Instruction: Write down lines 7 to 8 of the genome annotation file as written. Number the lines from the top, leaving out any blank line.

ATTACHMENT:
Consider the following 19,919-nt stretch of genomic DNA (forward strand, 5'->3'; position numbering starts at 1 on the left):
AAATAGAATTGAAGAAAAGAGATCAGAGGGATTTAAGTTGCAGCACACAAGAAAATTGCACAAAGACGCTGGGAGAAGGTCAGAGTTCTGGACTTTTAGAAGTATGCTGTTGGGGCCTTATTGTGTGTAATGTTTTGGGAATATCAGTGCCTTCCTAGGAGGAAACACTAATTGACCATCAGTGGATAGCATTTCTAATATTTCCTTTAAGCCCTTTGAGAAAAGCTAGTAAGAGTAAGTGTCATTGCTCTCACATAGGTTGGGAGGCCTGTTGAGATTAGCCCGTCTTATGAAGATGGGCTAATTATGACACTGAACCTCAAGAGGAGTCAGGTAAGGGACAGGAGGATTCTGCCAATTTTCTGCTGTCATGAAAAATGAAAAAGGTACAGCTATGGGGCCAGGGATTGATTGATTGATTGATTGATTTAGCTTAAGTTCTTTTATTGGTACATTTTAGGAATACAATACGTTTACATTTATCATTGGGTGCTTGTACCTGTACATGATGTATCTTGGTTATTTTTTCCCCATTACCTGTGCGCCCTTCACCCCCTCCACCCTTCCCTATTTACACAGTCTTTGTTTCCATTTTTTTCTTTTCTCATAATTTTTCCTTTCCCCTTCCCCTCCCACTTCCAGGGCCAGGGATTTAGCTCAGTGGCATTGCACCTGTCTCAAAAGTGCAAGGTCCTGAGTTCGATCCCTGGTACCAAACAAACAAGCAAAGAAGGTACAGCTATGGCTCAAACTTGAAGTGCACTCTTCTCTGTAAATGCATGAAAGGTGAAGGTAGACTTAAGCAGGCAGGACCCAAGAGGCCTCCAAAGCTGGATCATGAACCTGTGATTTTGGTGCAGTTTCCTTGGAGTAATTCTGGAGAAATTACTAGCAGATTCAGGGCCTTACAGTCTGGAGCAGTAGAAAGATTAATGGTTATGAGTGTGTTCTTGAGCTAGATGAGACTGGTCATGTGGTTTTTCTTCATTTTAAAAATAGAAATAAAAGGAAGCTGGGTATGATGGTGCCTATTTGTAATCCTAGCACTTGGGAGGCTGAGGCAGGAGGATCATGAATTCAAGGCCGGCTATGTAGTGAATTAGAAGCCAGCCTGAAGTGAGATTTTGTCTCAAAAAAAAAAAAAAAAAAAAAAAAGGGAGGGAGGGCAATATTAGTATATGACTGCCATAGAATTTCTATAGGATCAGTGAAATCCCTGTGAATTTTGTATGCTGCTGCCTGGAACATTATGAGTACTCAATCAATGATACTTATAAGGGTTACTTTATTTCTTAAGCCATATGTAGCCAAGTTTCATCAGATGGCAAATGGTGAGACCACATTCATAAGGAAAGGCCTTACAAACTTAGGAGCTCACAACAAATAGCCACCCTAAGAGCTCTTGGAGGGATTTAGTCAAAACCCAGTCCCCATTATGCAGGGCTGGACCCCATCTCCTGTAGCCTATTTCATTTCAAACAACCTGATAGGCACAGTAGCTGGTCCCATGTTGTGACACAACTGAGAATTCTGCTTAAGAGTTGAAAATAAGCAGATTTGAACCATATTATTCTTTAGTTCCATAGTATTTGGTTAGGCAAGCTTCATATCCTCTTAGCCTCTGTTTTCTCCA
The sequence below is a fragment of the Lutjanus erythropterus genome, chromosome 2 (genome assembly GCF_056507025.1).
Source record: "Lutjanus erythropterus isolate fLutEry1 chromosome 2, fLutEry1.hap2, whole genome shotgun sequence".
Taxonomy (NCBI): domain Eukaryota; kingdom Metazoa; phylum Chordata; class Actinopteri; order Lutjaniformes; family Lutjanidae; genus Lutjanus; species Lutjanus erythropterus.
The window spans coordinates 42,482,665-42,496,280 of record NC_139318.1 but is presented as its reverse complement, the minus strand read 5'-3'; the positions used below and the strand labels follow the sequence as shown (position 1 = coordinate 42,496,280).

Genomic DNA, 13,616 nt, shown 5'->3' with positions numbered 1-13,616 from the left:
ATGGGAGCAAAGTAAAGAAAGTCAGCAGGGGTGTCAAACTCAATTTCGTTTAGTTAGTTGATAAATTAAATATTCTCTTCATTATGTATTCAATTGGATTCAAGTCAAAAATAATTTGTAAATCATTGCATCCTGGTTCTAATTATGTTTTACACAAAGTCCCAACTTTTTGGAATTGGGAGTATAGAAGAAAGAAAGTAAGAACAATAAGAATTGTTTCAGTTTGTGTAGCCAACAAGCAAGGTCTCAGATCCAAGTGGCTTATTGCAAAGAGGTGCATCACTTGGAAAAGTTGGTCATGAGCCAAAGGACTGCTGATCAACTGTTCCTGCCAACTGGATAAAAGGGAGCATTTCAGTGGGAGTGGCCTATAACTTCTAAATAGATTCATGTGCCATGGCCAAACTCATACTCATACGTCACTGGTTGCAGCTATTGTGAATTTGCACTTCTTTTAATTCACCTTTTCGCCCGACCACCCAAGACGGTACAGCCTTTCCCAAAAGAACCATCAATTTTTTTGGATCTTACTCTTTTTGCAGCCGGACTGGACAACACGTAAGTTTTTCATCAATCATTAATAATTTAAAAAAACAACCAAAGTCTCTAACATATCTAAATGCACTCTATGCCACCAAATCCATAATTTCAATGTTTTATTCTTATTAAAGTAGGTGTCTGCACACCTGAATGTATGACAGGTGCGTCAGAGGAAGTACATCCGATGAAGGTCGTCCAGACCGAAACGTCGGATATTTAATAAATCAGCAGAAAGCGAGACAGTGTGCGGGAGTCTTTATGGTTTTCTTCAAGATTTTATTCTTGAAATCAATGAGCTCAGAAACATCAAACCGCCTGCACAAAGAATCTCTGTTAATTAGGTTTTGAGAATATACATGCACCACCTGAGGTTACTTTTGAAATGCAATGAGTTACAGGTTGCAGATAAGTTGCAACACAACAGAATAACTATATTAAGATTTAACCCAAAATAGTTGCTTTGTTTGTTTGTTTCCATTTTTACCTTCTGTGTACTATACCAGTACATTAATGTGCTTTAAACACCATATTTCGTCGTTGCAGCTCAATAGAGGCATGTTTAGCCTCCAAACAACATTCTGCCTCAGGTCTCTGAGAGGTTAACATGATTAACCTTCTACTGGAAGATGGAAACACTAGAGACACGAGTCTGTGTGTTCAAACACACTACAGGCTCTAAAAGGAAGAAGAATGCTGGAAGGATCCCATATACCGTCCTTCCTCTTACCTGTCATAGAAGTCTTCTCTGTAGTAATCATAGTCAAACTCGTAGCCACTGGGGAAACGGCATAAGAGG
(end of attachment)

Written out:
Genomic DNA, 13,616 nt, shown 5'->3' with positions numbered 1-13,616 from the left:
ATGGGAGCAAAGTAAAGAAAGTCAGCAGGGGTGTCAAACTCAATTTCGTTTAGTTAGTTGATAAATTAAATATTCTCTTCATTATGTATTCAATTGGATTCAAGTCAAAAATAATTTGTAAATCATTGCATCCTGGTTCTAATTATGTTTTACACAAAGTCCCAACTTTTTGGAATTGGGAGTATAGAAGAAAGAAAGTAAGAACAATAAGAATTGTTTCAGTTTGTGTAGCCAACAAGCAAGGTCTCAGATCCAAGTGGCTTATTGCAAAGAGGTGCATCACTTGGAAAAGTTGGTCATGAGCCAAAGGACTGCTGATCAACTGTTCCTGCCAACTGGATAAAAGGGAGCATTTCAGTGGGAGTGGCCTATAACTTCTAAATAGATTCATGTGCCATGGCCAAACTCATACTCATACGTCACTGGTTGCAGCTATTGTGAATTTGCACTTCTTTTAATTCACCTTTTCGCCCGACCACCCAAGACGGTACAGCCTTTCCCAAAAGAACCATCAATTTTTTTGGATCTTACTCTTTTTGCAGCCGGACTGGACAACACGTAAGTTTTTCATCAATCATTAATAATTTAAAAAAACAACCAAAGTCTCTAACATATCTAAATGCACTCTATGCCACCAAATCCATAATTTCAATGTTTTATTCTTATTAAAGTAGGTGTCTGCACACCTGAATGTATGACAGGTGCGTCAGAGGAAGTACATCCGATGAAGGTCGTCCAGACCGAAACGTCGGATATTTAATAAATCAGCAGAAAGCGAGACAGTGTGCGGGAGTCTTTATGGTTTTCTTCAAGATTTTATTCTTGAAATCAATGAGCTCAGAAACATCAAACCGCCTGCACAAAGAATCTCTGTTAATTAGGTTTTGAGAATATACATGCACCACCTGAGGTTACTTTTGAAATGCAATGAGTTACAGGTTGCAGATAAGTTGCAACACAACAGAATAACTATATTAAGATTTAACCCAAAATAGTTGCTTTGTTTGTTTGTTTCCATTTTTACCTTCTGTGTACTATACCAGTACATTAATGTGCTTTAAACACCATATTTCGTCGTTGCAGCTCAATAGAGGCATGTTTAGCCTCCAAACAACATTCTGCCTCAGGTCTCTGAGAGGTTAACATGATTAACCTTCTACTGGAAGATGGAAACACTAGAGACACGAGTCTGTGTGTTCAAACACACTACAGGCTCTAAAAGGAAGAAGAATGCTGGAAGGATCCCATATACCGTCCTTCCTCTTACCTGTCATAGAAGTCTTCTCTGTAGTAATCATAGTCAAACTCGTAGCCACTGGGGAAACGGCATAAGAGG